If there was one way to put into words at why I feel attracted to China, it’s this situation. They have 5,000 years of tradition that teaches the people to understand their minds and body and how to express themselves through multiple different avenues that could be called the different Chinese arts. Yet, it seems as though people are forgetting those lessons and barreling toward the opposite end, with these terrible consequences to show for it all. I think if I start some kind of wellness, therapeutic or healing center, what better place to help people then a place where so many people feel that they have no other option in their lives, but to give up their hopes and dreams for the future. Whether it’s as simple as using the culture as an excuse not to challenge themselves or something as extreme as this girl in the picture, it’s hard to live in a place with this situation unless I’m doing something to make it better.

That really sent me over the edge of being negative about being here. I’m trying my best to digest this in a different way, but I need help from someone else on this one.

That’s when everything changed and will lead me now to witting about happy things. Through a family friend back home, I got in contact with an old professor from Beijing who is now living in the US. She comes back once a year and this time back she gave me a call so that we could go out and get dinner. One evening I travel to her house and meet her on the street before we walk up to her apartment together. I immediately get a good feeling about her, like she has grandmotherly love bubbling up from every pore. We get up to the apartment and her husband meets me and shakes my hand. He has the same wonderful happy old man aura about him. We go into their living room and all sit down. Their apartment is quaint and lovely, I don’t want to leave! Their English is really amazing, which comes as no surprise after I find out they’ve lived in the US for almost 40 years and have grandchildren who know less about their home than I do. We quickly hit it off talking about her mother’s painting, the way China used to be, and how they can’t stand where it’s gotten to now. In my darkest time relating to the Chinese culture, these two come in to save me and turn my gloom into optimism. We share laughs over the same complaints of how people are in the city. They even stop to greet their other elderly friend outside, both of them said hi and smiled right into each other’s faces. I was told by more people than I could count, that when I greet people and smile, they won’t understand because it’s not what they do in this culture. These two also complain about how people don’t pay attention to each other as they go around and then he talked about Beijing in the early 50’s when it was just farmland. I could listen to their stories for days.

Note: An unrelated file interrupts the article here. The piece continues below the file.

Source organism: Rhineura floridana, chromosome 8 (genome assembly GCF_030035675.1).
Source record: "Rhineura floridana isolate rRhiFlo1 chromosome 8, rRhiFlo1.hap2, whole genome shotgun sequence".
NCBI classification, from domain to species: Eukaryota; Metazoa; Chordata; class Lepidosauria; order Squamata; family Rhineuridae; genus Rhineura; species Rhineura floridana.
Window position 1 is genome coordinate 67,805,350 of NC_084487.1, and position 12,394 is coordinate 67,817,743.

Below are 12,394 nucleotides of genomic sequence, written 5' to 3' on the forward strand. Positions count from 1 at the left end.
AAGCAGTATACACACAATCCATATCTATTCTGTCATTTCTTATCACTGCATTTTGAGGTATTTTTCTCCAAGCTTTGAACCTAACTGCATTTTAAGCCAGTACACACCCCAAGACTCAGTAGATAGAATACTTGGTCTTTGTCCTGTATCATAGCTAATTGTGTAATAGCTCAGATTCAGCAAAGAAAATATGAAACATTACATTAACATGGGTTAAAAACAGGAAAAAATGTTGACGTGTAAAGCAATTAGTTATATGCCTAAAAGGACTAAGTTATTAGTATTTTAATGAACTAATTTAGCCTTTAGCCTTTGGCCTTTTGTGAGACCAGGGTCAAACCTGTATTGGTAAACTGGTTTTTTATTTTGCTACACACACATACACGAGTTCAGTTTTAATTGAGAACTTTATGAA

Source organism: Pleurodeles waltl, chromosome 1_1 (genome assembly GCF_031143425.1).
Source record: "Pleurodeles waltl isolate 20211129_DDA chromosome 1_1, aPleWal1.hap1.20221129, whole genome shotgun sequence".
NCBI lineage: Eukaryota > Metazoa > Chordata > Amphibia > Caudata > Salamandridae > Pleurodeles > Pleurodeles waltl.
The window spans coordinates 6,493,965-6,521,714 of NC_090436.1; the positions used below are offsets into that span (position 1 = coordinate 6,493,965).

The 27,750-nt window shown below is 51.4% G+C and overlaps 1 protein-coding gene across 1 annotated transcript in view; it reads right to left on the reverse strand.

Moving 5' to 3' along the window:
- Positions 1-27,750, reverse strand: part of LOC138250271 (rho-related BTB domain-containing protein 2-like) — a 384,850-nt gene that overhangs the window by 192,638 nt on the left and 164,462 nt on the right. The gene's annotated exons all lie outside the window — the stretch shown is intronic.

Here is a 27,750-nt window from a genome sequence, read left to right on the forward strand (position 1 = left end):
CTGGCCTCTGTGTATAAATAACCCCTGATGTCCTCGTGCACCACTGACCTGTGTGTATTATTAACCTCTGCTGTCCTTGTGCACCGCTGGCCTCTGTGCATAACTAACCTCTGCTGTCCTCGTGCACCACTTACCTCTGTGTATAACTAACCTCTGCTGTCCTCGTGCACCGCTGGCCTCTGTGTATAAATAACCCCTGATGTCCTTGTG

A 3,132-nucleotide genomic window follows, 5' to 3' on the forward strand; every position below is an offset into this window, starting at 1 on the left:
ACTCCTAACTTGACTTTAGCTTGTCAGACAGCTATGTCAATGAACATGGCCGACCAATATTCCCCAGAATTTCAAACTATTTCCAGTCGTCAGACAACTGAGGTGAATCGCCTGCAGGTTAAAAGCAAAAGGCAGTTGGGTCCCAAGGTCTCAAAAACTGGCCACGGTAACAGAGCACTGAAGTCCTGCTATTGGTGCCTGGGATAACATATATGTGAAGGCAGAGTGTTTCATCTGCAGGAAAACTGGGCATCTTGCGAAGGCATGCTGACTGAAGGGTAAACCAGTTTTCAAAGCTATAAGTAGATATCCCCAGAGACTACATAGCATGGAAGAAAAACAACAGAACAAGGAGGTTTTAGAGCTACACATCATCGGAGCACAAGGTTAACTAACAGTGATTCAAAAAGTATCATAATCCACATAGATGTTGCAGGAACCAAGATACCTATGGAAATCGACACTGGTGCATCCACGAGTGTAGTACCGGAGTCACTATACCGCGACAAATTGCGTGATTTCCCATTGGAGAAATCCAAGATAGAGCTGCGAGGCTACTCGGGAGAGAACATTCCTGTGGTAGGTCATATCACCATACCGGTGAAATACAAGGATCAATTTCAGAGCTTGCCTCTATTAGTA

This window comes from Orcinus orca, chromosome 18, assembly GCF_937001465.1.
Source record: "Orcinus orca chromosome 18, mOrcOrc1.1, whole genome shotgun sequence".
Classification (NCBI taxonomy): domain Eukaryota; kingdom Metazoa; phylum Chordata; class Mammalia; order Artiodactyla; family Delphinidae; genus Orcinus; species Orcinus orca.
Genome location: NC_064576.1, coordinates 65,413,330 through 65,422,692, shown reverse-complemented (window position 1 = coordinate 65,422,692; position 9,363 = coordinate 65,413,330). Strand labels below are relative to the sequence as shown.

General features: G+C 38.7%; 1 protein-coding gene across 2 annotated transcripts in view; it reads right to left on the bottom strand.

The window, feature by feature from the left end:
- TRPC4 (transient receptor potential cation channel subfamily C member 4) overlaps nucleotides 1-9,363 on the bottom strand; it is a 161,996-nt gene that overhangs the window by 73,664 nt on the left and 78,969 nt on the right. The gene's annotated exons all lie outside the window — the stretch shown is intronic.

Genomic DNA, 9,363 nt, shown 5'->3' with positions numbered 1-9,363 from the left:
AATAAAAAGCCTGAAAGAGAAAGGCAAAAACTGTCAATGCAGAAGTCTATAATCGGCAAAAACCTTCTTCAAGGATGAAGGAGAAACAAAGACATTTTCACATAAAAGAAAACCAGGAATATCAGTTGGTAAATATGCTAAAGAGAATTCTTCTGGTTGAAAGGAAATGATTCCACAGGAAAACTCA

We met her brother at dinner and she made him promise that he would take care of me here after they both go back to the US. The dinner was lovely too and we even finished with tea as they said, “there’s no rush just enjoy each other’s company”.

After these experiences I have to admit that I’m still haunted by that girl in the red dress. I can’t get it out of my head. But, I think it’s just a reminder, a sort of motivation, to remember to be aware of people around me, think of ways I can use my skills and experiences to at least help my good friends I’ve made here, always keep really old people, and really young for that matter, in my life, and instead of feeling tension or anger for people who are stuck in the viscous circle, just to remember that compassion, understanding, and love will be the only ways that I can help save the next girl in a red dress.


2 thoughts on “Pushed To The Edge

  1. I think also an important message you can take away from the girl in the red dress is to be aware of your own feelings, too. Don’t bottle them up to the point where you feel hopeless. There is always someone out there to talk to whether it’s a relative, friend, therapist, etc. You can’t always be the savior, but it is honorable that you want to help people. Just don’t take all their tragedy as your own because sometimes people are just inconsolable, and that’s not your fault! Even if you had been there to talk to the girl in the red dress, she may have still ended up jumping.

    1. Definitely good to keep in mind, but I think if that ever did happen, you guys would see that in me quickly and kick my ass back to normal. You make a good point, I want to help and learn lessons, but if the burden weighs me down then it’s counterintuitive to my whole idea in the first place. Still though, I can’t help but think if there’s even just a few people I can really impact, it’ll help me, maybe even them, grow old peacefully.